9/11 Museum Collection Grows: Survivors and victims' families donate their cherished mementos   Epoch Times - September 10, 2014

Today Joanne is quoted in an AP article about donating personal items to the National September 11 Memorial Museum. Videos of the Museum

Not long ago some of Joanne's belongings, long thought lost that day, were returned to her. She stored them carefully and showed them to me before donating them to the new National September 11 Memorial Museum.

Today Joanne is quoted in an article by the AP.

After seeing the new National September 11 Memorial Museum, one victim's widow decided to donate one of her husband's FDNY paramedic shirts, karate uniforms and beloved baseball jersey.

A retired police detective gave the sole-scorched boots she wore while working amid the smoking wreckage of the twin towers.

A survivor contributed her World Trade Center worker ID, dust-coated clothes and the high-heeled shoes she shed going down 87 flights of stairs to safety, items she'd kept boxed in a basement for 13 years.

"I didn't think that this would be anything they would want," said JoAnne "JoJo" Capestro, the finance worker who gave her clothing. "But once I went in there, and I saw, I said, 'My clothes belong there.' ... I wanted to share it with people. I wanted them to see."

Since the museum's May opening, victims' families, survivors, rescue workers and others have come forward to add about 135 new gifts to its collection, chief curator Jan Seidler Ramirez said.

Relatives have brought new photos or recorded new remembrances to profiles of the nearly 3,000 victims. Others have added to the wallets, helmets, and other personal effects in a collection that looks at the terrorist attacks through the lens of individual lives.

A Federal Aviation Administration worker's hard hat now speaks to his agency's contributions to the recovery effort. Commemorative golf balls from the delayed September 2001 Ryder Cup golf tournament help demonstrate how the world stood still after the attacks. Two compelling reminders of the long manhunt that followed 9/11 went on display Sunday: a Navy SEAL's uniform shirt from the raid that killed Osama bin Laden, and a CIA officer's special coin commemorating the operation.

With the National Sept. 11 Memorial Museum now visibly "occupying, in real space, leadership of this important national story, when people have items, they want that to be a part of that," President Joe Daniels said.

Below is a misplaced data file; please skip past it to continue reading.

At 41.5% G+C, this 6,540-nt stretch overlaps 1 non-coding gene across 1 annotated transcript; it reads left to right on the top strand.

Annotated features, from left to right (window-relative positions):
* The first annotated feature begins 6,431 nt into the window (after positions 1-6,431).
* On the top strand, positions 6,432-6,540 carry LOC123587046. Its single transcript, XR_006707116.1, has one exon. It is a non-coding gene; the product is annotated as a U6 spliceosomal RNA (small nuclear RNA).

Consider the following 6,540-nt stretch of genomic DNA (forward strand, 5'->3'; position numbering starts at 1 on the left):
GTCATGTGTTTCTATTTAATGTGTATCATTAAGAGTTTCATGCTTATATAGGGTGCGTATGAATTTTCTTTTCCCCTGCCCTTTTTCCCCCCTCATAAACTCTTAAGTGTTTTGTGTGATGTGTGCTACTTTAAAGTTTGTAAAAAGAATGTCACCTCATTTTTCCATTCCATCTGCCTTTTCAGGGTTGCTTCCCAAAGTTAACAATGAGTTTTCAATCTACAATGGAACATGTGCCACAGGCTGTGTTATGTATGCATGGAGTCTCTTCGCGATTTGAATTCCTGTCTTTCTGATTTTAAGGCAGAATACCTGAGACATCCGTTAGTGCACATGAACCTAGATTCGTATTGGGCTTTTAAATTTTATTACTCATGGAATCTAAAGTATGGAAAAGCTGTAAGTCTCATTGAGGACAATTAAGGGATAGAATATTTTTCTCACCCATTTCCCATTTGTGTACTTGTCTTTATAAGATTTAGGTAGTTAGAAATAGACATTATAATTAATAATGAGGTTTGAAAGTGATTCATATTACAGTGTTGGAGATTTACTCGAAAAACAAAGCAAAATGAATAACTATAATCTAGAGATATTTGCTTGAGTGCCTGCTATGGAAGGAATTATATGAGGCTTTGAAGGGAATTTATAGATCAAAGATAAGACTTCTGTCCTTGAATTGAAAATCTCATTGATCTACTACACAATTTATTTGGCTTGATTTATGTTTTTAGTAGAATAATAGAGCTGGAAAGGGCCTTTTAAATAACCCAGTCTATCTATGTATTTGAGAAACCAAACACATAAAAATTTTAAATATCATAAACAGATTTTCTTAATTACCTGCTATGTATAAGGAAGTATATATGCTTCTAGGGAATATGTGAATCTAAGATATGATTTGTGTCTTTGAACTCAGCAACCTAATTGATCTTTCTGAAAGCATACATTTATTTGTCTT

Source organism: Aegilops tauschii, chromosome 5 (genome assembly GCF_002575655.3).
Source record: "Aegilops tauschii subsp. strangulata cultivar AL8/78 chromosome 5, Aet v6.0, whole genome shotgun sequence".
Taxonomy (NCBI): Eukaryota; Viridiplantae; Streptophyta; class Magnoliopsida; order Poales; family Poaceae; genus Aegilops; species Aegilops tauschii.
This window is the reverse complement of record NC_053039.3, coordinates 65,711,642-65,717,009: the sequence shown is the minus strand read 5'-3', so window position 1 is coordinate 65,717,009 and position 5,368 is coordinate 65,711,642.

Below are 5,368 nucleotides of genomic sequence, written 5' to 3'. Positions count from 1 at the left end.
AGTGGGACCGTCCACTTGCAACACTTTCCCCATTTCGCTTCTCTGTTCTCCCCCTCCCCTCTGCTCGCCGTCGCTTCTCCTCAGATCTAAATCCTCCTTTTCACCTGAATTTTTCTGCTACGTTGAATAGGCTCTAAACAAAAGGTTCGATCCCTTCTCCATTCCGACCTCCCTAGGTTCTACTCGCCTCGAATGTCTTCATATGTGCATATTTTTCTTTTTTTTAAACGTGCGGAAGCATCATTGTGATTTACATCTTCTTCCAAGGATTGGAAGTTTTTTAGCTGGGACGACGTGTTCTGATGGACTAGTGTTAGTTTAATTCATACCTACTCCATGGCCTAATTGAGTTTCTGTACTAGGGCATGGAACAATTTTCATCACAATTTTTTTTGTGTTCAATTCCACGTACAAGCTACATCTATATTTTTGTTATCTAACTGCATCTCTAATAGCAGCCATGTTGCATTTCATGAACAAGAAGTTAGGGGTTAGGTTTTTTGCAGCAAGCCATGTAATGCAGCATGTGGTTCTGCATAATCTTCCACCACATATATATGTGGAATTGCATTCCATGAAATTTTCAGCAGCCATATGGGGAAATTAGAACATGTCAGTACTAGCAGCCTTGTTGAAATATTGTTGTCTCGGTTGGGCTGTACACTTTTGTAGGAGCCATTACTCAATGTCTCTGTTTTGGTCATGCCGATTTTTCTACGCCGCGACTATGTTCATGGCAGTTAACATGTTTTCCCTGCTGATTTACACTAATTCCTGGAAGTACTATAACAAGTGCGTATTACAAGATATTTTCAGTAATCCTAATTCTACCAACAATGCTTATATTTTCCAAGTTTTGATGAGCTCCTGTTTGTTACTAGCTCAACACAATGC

The museum anticipated and welcomes growth in its collection of over 39,000 objects, photos and oral histories, and officials see the new donations as a vote of confidence. The institution trod a difficult path to opening, facing delays and controversy. Some victims' relatives still bitterly oppose it as more tourist attraction than tribute.

Some new donors to the Sept. 11 museum hadn't realized everyday possessions could be museum exhibits. Others weren't ready earlier to part with the artifacts or wanted to view the museum before entrusting it with cherished, if wrenching, mementoes.

Neil Matthew Dollard's relatives talked for years about donating the few possessions authorities found after the bond broker died at the trade center. But the family held off until visiting the museum.

"We were waiting to see what the museum looked like" and how it handled people's possessions, said one of his sisters, Megan Fajardo. Finding the displays tasteful, the relatives decided to contribute the items: his wallet, cards he carried, and pocket change. "When we're gone, it needs to be somewhere where it can be seen, where it will be safe," Fajardo said. "That's where he died."

After getting home from the debris pile at ground zero after 9/11, Detective Carol Orazem peeled off her battered, hosed-down boots and eventually put them in the attic. There they stayed until she saw another first responder's awe at spotting his own helmet on display in the museum.

"What am I going to do with these boots? They're just sitting here, and they depress me to look at," the now-retired detective asked herself. Now, at the museum, "I know that they're taken care of."

Still, it was strangely hard to let go of her piece of Sept. 11 history, she says. So does Capestro. "It was bittersweet," Capestro said, "but it makes me feel good. "I feel like I'm giving back. Because God saved me that day."